This is a series by a Black woman for Black women
Issa Rae’s new comedy Insecure is anything but self-conscious.
This is a series by a Black woman for Black women filled with authentic relationships and relatable dialogue. The heroine in this addictive tale is just as uncomfortable as the character Rae played on her hit web series The Mis-Adventures of Awkward Black Girl.
But when Insecure premieres Sunday on HBO, viewers will discover a world of confidence, depth and maturity unexplored in its digital predecessor. Here are five reasons to watch.
The relationships: When cultural commentators accuse Insecure of perpetuating the single black female character trope, it’s apparent they haven’t seen this show. HBO screened the first six episodes for critics and Issa and her bestie Molly (Yvonne Orji) have a fiercely loyal and honest bond akin to those found on Girlfriends, Sex and the City and Girls. Romantically, Issa lives with her unemployed but well-intentioned boyfriend of five years, Lawrence (Jay Ellis, The Game), and flirts with a sexy ex from her past, Daniel (Y’lan Noel). She works at an education non-profit and often worries that her life has stalled professionally and personally. Molly, on the other hand, is a successful lawyer who struggles to find the man of her dreams on various dating apps. Although Issa and Molly get discouraged, they never come across as bitter or jilted.
The location: Los Angeles’ predominately Black neighborhoods such as Inglewood, Baldwin Hills and South L.A. play an integral part on Insecure. As Rae recently told reporters at a Television Critics Association panel, there is more to South Central than gang violence.
“The way that Entourage made Hollywood and Beverly Hills sexy, we want to do the same thing with Southern L.A.,” the 31-year-old Los Angeles native said. Executive producer Prentice Penny also hails from the City of Angels. “It’s just so rich with culture,” Rae said, “and it’s extremely diverse, and it’s something that we know well and want to present in the best light possible.”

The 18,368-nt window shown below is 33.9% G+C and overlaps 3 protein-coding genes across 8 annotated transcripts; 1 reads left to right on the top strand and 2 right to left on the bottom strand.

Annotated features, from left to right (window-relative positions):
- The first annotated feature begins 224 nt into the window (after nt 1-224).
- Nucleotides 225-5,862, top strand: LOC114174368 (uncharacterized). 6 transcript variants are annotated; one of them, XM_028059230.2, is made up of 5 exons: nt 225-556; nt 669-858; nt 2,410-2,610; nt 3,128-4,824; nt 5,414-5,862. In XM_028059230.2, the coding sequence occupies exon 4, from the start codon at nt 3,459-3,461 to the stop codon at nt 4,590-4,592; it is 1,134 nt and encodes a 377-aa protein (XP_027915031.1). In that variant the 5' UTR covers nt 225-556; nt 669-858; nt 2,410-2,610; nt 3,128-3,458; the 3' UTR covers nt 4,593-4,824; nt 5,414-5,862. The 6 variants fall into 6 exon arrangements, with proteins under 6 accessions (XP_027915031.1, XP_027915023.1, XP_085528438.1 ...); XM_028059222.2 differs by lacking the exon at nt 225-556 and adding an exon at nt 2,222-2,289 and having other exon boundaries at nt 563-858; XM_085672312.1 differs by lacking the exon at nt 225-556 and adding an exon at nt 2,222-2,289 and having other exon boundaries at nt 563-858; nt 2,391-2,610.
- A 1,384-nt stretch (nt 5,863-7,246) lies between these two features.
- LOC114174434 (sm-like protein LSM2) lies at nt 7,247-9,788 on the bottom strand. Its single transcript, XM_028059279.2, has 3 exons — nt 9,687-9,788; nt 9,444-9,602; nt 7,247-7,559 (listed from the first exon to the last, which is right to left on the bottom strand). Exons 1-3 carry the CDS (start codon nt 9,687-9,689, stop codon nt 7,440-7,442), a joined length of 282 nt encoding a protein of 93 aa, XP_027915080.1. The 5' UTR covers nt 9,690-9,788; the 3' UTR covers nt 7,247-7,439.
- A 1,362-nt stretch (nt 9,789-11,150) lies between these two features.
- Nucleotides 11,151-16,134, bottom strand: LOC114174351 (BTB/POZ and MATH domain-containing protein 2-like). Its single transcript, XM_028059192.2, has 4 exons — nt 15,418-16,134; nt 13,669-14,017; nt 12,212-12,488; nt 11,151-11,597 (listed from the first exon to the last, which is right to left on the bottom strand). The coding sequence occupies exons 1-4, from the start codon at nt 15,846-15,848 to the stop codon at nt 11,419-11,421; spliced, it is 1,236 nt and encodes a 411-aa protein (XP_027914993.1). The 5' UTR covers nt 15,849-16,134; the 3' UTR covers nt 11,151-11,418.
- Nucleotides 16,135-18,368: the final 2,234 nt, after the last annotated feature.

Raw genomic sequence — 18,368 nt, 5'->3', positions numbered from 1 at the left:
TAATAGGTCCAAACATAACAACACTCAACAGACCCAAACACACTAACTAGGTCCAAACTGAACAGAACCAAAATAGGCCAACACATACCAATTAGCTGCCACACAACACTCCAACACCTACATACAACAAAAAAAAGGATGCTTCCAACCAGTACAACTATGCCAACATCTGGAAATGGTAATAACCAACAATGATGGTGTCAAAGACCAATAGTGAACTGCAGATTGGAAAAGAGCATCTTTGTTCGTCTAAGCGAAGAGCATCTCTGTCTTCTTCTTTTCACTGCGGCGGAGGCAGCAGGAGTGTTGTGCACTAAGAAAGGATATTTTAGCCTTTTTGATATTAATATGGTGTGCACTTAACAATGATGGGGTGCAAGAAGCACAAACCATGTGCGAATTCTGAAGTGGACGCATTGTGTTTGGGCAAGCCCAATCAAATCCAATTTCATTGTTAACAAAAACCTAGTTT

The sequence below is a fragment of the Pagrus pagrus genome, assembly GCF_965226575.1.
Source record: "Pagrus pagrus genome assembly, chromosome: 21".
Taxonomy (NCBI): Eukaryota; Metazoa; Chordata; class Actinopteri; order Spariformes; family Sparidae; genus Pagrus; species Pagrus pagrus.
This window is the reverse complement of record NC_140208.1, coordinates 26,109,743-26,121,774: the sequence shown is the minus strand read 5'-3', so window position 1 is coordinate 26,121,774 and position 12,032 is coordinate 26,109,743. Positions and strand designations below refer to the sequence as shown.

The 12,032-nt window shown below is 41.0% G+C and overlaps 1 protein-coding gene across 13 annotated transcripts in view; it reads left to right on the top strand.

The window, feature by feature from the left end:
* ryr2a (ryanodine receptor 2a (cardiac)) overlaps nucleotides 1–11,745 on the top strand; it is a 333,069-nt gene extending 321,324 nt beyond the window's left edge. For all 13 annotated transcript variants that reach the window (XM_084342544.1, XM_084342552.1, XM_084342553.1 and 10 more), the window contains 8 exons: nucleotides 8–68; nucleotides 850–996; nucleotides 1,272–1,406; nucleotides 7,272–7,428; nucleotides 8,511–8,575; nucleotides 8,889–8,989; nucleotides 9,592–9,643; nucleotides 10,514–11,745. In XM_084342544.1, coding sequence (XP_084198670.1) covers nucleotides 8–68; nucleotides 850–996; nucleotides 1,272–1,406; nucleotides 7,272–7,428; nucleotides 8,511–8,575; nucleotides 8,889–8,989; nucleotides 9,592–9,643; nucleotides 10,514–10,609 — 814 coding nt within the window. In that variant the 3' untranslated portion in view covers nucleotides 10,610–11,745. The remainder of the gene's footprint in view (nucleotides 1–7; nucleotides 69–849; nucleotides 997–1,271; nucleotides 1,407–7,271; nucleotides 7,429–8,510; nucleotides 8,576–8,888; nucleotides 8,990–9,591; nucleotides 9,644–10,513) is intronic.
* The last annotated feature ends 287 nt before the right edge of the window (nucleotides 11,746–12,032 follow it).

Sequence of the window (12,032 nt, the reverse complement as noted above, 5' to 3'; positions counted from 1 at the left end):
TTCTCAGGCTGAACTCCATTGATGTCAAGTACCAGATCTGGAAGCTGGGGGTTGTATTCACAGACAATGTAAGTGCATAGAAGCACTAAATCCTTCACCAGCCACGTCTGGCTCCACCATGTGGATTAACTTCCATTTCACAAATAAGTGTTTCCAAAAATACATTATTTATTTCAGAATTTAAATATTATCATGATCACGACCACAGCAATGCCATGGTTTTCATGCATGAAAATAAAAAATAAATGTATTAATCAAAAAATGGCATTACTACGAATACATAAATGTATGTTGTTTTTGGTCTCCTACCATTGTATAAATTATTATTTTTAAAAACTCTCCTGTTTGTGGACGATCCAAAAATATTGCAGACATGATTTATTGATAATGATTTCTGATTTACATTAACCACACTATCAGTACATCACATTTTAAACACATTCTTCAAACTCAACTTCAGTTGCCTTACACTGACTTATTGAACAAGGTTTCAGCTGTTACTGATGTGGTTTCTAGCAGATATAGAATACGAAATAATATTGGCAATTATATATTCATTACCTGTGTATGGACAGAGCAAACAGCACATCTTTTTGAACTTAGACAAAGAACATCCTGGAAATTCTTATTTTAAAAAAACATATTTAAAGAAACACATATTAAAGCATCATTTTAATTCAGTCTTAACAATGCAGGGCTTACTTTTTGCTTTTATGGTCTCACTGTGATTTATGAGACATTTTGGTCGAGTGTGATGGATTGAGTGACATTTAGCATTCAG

The culture: Hip-hop, soul music and slang terms are prominently used on Insecure so get ready to hear phrases like “How Sway?” and tunes such as Thundercat’s “Them Changes” and TT the Artist’s “Lavish.” Raphael Saadiq composed the show’s music and Solange acted as a musical consultant. As for dialogue, most of the characters unapologetically throw around the “N” word and the “B” word and the episode titles all end in “af,” or “as f***.” Issa often talks and raps to herself and at least one character does the Dab. In other words, if you are in your 20s or know people who are, the dialogue and swagger are authentically Black and pro millennial. Although the friendships are similar to those on Girls, no one could ever accuse Issa or Molly of being entitled or sheltered. Molly, Issa and most of the characters on this show are strivers.
The subjects matter: Slang terms aside, Issa, Molly and their small circle of upwardly mobile friends have the most relatable conversations and concerns. They talk about everything from the men they love to their culturally ignorant white co-workers to bisexuality, marriage and interracial relationships.
The perspective: Most importantly, although this show comes from a viewpoint rarely explored on television – young, successful Black people in Los Angeles – this comedy proves that everybody feels a little insecure sometimes.
Insecure premieres Sunday Oct. 9 at 10:30 pm ET on HBO.